5. King Daniel Beyond

    King Daniel Beyond Admiral Admiral

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    Old Spock's ship is not a time machine, it just carries the Red Matter weapon. The time travel in the movie was completely unexpected and uncontrolled. Nero and Spock fell into the same black hole seconds apart in the future, yet emerged 25 years apart and in different locations in the past.

    Remember that in prior Star Treks, they've been able to time travel by warping around a star (STIV), modifying a deflector dish (ST: FC) or even in one DS9 episode by using the transporter - yet these things are never brought up as a means to fix anything that goes disasterously wrong. When the Federation was about to lose the Dominion war, no one mentioned going back to undo "Emissary" and warning everyone.

    So yeah, there's an Imponderables clip in it, but it'd be one covering the entire Trek franchise.
     
  6. Shaka Zulu

    Shaka Zulu Commodore Commodore

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    It's also my right to say that you and others like you don't speak for me when you attack the new movies, and I just exercised that right a while ago-nothing more, and nothing less. All I've been getting recently is that 'many fans hate the new movies' when in fact, it's not true, and many fans actually accept it just like the last one. A few fans at a convention or online at a web site saying that they hate it isn't 'everybody' at all, just those few fans. As for what you said about reading novels and fan fiction, great-please stick to that, and don't watch the movies in future, at all.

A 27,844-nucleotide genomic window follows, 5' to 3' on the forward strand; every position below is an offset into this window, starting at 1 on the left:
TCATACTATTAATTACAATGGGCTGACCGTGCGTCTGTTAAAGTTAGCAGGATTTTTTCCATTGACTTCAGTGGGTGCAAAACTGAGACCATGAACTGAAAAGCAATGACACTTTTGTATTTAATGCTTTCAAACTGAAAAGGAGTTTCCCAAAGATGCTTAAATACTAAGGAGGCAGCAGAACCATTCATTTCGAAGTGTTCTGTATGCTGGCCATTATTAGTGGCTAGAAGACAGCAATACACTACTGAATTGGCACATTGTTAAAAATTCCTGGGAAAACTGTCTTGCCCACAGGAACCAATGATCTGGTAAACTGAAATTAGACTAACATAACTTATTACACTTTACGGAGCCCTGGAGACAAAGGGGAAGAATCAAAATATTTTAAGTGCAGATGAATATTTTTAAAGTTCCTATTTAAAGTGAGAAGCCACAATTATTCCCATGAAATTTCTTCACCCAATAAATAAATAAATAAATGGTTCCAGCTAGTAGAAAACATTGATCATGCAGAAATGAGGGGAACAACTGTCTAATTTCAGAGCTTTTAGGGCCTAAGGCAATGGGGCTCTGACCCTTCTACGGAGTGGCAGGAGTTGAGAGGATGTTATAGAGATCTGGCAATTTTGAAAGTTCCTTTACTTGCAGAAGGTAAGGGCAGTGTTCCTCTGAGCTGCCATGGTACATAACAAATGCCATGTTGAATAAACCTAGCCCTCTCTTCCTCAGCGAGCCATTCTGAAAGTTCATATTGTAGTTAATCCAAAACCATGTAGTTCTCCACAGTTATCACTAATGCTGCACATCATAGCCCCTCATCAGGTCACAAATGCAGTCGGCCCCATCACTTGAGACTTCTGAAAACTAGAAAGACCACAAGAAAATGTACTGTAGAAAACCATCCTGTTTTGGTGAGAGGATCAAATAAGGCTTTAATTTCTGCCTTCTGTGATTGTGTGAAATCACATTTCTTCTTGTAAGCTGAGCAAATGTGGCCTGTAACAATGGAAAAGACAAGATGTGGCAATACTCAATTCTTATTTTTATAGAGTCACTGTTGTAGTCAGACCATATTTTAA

7. JarodRussell

    JarodRussell Vice Admiral Admiral

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    As a human being, I naturally expect progress. A reboot of TOS isn't progress. Especially when the reboot only consists of references to stuff I already know. Give me something new already. A post-TNG/DS9 era film with a new hot and fresh crew and a new ship and truly alien stuff, strange new worlds that you can only realize in a big budget production.

    Which are, of course, only read by those 100 people who voted at the con. Don't risk alienating your audience, Mr. Cox! :p
     
  8. bullethead

    bullethead Fleet Captain Fleet Captain